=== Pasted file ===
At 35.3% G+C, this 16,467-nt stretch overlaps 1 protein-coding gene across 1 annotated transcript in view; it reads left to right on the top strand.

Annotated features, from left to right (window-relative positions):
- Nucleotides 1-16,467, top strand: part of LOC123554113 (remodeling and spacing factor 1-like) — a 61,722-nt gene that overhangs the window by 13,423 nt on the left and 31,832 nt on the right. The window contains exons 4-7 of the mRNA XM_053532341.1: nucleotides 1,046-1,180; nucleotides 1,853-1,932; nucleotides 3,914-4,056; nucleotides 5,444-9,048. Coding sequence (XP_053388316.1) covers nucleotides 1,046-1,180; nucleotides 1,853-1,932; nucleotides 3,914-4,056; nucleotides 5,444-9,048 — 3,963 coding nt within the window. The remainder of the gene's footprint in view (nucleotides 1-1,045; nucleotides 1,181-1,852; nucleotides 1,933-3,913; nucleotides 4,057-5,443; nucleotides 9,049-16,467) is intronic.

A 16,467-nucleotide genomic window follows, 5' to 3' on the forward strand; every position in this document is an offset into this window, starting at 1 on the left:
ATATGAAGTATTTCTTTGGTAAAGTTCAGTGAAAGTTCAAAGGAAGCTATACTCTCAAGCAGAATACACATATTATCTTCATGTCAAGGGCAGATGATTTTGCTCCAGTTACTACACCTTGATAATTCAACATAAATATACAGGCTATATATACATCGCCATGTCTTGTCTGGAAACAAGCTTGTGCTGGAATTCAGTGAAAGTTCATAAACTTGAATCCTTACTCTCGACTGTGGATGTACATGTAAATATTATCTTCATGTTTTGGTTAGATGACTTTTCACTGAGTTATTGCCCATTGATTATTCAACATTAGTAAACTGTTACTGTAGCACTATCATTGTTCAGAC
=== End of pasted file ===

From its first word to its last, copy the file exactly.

At 35.3% G+C, this 16,467-nt stretch overlaps 1 protein-coding gene across 1 annotated transcript in view; it reads left to right on the top strand.

Annotated features, from left to right (window-relative positions):
- Nucleotides 1-16,467, top strand: part of LOC123554113 (remodeling and spacing factor 1-like) — a 61,722-nt gene that overhangs the window by 13,423 nt on the left and 31,832 nt on the right. The window contains exons 4-7 of the mRNA XM_053532341.1: nucleotides 1,046-1,180; nucleotides 1,853-1,932; nucleotides 3,914-4,056; nucleotides 5,444-9,048. Coding sequence (XP_053388316.1) covers nucleotides 1,046-1,180; nucleotides 1,853-1,932; nucleotides 3,914-4,056; nucleotides 5,444-9,048 — 3,963 coding nt within the window. The remainder of the gene's footprint in view (nucleotides 1-1,045; nucleotides 1,181-1,852; nucleotides 1,933-3,913; nucleotides 4,057-5,443; nucleotides 9,049-16,467) is intronic.

A 16,467-nucleotide genomic window follows, 5' to 3' on the forward strand; every position in this document is an offset into this window, starting at 1 on the left:
ATATGAAGTATTTCTTTGGTAAAGTTCAGTGAAAGTTCAAAGGAAGCTATACTCTCAAGCAGAATACACATATTATCTTCATGTCAAGGGCAGATGATTTTGCTCCAGTTACTACACCTTGATAATTCAACATAAATATACAGGCTATATATACATCGCCATGTCTTGTCTGGAAACAAGCTTGTGCTGGAATTCAGTGAAAGTTCATAAACTTGAATCCTTACTCTCGACTGTGGATGTACATGTAAATATTATCTTCATGTTTTGGTTAGATGACTTTTCACTGAGTTATTGCCCATTGATTATTCAACATTAGTAAACTGTTACTGTAGCACTATCATTGTTCAGAC